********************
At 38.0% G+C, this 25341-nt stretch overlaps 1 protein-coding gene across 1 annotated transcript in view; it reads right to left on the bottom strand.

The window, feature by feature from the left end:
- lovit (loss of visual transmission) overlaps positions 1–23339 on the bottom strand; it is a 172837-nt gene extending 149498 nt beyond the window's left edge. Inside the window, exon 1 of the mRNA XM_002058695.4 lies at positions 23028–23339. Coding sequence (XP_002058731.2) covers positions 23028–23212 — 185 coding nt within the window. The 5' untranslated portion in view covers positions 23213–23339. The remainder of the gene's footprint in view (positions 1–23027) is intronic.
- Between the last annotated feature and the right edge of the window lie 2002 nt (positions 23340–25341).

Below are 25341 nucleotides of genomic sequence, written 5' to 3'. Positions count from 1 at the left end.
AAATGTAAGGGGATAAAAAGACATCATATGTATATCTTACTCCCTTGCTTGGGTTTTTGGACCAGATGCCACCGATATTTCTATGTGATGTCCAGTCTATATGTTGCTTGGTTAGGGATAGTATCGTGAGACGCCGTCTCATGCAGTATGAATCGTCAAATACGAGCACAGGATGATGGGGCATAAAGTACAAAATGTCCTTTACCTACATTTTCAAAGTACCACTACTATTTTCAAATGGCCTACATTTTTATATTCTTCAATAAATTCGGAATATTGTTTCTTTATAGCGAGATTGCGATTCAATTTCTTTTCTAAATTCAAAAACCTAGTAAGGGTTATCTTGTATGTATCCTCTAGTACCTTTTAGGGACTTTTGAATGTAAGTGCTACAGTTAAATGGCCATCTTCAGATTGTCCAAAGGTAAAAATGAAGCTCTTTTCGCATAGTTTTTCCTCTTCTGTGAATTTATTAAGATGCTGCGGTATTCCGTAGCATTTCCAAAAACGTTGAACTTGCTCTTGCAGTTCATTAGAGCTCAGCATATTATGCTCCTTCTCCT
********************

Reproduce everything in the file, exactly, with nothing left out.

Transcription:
At 38.0% G+C, this 25341-nt stretch overlaps 1 protein-coding gene across 1 annotated transcript in view; it reads right to left on the bottom strand.

The window, feature by feature from the left end:
- lovit (loss of visual transmission) overlaps positions 1–23339 on the bottom strand; it is a 172837-nt gene extending 149498 nt beyond the window's left edge. Inside the window, exon 1 of the mRNA XM_002058695.4 lies at positions 23028–23339. Coding sequence (XP_002058731.2) covers positions 23028–23212 — 185 coding nt within the window. The 5' untranslated portion in view covers positions 23213–23339. The remainder of the gene's footprint in view (positions 1–23027) is intronic.
- Between the last annotated feature and the right edge of the window lie 2002 nt (positions 23340–25341).

Below are 25341 nucleotides of genomic sequence, written 5' to 3'. Positions count from 1 at the left end.
AAATGTAAGGGGATAAAAAGACATCATATGTATATCTTACTCCCTTGCTTGGGTTTTTGGACCAGATGCCACCGATATTTCTATGTGATGTCCAGTCTATATGTTGCTTGGTTAGGGATAGTATCGTGAGACGCCGTCTCATGCAGTATGAATCGTCAAATACGAGCACAGGATGATGGGGCATAAAGTACAAAATGTCCTTTACCTACATTTTCAAAGTACCACTACTATTTTCAAATGGCCTACATTTTTATATTCTTCAATAAATTCGGAATATTGTTTCTTTATAGCGAGATTGCGATTCAATTTCTTTTCTAAATTCAAAAACCTAGTAAGGGTTATCTTGTATGTATCCTCTAGTACCTTTTAGGGACTTTTGAATGTAAGTGCTACAGTTAAATGGCCATCTTCAGATTGTCCAAAGGTAAAAATGAAGCTCTTTTCGCATAGTTTTTCCTCTTCTGTGAATTTATTAAGATGCTGCGGTATTCCGTAGCATTTCCAAAAACGTTGAACTTGCTCTTGCAGTTCATTAGAGCTCAGCATATTATGCTCCTTCTCCT